Mortgage Delinquency Rate Falls in Cedar Rapids, Iowa City
By George C. Ford, Reporter
CEDAR RAPIDS, Iowa - Foreclosure rates in Cedar Rapids and Iowa City decreased in October over the same period last year, according to data from CoreLogic of Santa Ana, Calif.
The rate of Cedar Rapids area foreclosures among outstanding mortgage loans was 2.09 percent for October, down 0.05 percentage points from 2.14 percent in October 2011. Foreclosure activity in Cedar Rapids was lower than the national foreclosure rate, which was 3.06 percent for October.
The Cedar Rapids mortgage delinquency rate also declined with 3.53 percent of mortgage loans 60 days or more past due in October, down from 3.66 percent for the same period last year.
CoreLogic reported the rate of Iowa City area foreclosures among outstanding mortgage loans was 1.08 percent in October, a decrease of 0.22 percent from 1.30 percent in October 2011. The Iowa City mortgage delinquency rate also declined in October with 2.04 percent of loans 60 days or more past due compared with 2.18 percent in the same month of 2011.
Separately, Chicago-based TransUnion reported the national mortgage delinquency rate declined slightly for the third consecutive quarter, dropping to 5.41 percent in the third quarter from 5.49 percent in the quarter that ended on June 30.
In Iowa, the mortgage delinquency rate was 2.86 percent at the end of the third quarter on Sept. 30. The average Iowa mortgage debt rose 3.23 percent to $125,530 in the third quarter from $121,607 in the same quarter of 2011.
Florida had the highest mortgage delinquency rate at the end of the third quarter at 13.09 percent, followed by Nevada at 10.93 percent, New Jersey at 8.93 percent and Maryland at 6.86 percent.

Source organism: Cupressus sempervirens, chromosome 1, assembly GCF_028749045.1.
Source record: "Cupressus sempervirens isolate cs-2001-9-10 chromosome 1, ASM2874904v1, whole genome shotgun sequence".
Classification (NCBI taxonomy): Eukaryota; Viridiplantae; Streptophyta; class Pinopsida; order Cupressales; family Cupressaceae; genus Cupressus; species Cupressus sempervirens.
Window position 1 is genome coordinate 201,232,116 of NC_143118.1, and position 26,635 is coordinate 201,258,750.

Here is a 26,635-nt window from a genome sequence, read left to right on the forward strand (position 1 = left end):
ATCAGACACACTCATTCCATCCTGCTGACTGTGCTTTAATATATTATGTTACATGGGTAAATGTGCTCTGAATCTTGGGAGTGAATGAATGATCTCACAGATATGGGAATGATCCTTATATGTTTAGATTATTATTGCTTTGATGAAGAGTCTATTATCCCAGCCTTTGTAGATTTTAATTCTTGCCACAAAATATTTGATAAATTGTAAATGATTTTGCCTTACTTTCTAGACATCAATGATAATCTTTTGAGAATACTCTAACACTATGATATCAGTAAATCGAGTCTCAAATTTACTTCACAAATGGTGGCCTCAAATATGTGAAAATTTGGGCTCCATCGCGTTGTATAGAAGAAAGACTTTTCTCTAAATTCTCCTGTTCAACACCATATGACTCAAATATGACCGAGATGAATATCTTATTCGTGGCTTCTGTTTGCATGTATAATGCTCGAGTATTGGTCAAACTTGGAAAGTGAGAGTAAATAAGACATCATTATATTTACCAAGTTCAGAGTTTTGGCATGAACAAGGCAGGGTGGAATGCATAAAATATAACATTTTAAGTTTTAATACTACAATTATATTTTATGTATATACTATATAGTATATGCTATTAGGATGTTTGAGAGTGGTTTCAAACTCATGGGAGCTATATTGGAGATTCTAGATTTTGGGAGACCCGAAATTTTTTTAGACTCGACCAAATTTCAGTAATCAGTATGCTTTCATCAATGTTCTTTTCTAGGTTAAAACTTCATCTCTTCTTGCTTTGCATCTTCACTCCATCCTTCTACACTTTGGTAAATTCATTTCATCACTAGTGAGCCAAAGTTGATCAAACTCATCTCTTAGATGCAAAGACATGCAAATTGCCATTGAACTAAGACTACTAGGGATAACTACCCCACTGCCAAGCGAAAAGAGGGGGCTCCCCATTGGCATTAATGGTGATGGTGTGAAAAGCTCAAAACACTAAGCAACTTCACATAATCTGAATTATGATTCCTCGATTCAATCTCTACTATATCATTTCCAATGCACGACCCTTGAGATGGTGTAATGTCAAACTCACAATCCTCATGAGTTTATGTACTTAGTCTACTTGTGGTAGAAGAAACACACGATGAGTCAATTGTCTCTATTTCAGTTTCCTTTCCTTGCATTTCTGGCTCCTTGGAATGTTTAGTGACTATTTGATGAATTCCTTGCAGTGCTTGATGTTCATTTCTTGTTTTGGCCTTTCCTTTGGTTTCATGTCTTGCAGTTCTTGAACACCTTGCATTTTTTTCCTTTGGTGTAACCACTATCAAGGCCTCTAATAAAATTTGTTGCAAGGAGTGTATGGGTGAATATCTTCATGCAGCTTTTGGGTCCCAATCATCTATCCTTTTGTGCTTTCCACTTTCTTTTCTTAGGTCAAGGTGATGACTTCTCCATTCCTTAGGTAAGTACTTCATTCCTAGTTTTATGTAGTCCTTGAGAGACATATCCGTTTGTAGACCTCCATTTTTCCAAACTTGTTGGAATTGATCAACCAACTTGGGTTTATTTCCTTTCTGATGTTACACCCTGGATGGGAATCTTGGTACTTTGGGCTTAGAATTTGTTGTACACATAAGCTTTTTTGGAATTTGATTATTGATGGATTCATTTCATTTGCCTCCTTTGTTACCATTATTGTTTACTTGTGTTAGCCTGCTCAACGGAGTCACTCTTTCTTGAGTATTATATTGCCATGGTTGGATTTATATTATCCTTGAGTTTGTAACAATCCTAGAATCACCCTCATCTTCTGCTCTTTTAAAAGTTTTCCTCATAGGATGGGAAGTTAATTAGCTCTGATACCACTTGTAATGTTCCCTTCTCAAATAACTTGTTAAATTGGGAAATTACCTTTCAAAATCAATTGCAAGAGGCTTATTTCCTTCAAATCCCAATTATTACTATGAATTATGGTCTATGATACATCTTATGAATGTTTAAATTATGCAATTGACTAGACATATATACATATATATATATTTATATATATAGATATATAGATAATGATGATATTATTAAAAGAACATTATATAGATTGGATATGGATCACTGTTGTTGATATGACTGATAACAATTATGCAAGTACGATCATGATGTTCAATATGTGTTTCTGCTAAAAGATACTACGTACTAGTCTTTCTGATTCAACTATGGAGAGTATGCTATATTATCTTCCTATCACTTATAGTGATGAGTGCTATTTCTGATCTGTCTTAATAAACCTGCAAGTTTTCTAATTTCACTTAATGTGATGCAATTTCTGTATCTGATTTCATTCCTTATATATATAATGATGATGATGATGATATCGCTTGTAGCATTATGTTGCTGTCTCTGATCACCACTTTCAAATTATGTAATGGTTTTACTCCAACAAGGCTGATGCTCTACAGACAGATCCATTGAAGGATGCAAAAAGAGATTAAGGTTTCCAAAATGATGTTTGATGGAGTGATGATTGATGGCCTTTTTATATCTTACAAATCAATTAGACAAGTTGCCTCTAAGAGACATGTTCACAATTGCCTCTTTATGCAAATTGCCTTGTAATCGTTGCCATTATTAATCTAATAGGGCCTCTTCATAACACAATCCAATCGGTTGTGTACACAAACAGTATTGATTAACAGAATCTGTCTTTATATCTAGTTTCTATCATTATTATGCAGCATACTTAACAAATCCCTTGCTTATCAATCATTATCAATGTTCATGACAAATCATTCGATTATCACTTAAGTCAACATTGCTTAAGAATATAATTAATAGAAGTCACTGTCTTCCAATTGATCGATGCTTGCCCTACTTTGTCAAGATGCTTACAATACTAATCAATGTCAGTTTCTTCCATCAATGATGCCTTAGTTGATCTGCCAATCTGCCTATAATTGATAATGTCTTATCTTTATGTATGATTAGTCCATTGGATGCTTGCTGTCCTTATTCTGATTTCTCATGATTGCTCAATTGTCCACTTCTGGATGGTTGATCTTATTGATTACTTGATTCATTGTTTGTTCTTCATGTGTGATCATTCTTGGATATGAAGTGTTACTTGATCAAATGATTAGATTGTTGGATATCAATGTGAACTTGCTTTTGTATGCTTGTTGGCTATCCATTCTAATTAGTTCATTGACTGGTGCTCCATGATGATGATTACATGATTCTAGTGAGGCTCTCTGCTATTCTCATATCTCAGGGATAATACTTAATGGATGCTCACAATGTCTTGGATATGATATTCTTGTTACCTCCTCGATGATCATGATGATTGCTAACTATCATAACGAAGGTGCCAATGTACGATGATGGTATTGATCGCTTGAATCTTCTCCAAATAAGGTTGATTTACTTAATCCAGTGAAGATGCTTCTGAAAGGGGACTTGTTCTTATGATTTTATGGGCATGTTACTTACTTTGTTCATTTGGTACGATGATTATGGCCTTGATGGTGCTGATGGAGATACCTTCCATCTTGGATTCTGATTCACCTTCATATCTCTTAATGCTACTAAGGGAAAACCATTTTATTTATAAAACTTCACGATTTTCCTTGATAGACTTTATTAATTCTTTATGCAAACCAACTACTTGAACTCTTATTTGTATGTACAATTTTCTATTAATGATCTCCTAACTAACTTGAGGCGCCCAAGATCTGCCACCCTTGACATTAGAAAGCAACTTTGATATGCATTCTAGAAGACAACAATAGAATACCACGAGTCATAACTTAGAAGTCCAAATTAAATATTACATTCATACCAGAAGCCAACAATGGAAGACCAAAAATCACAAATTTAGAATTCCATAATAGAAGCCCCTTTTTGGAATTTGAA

North Dakota had the lowest mortgage delinquency rate with 1.44 percent, followed by South Dakota at 2.21 percent, Nebraska at 2.25 percent and Alaska at 2.48 percent.
"Continued declines in mortgage delinquency rates are a welcome sign and reflect that relatively more homeowners are able and willing to make their mortgage payments each month," said Tim Martin, group vice president of U.S. housing in TransUnion's financial services business unit. "However, we still have a long way to go to reach more 'normal' conditions of a delinquency rate in the 1 percent to 2 percent range for the U.S. average."
TransUnion expects the mortgage delinquency rate to fall again in the current quarter, but only slightly.
"It's generally tough to expect improvement in delinquency rates in the fourth quarter of the year given the extra demands on household income that many experience during the holiday season," Martin said. "However, we saw some improvement in the housing market in the third quarter with regard to house prices, home sales and increased refinance activity.
"We believe we will start to see these numbers reflected in improved mortgage delinquency next quarter. As such, we forecast the year-end delinquency rate to improve to something in the range of 5.25 percent to 5.35 percent."
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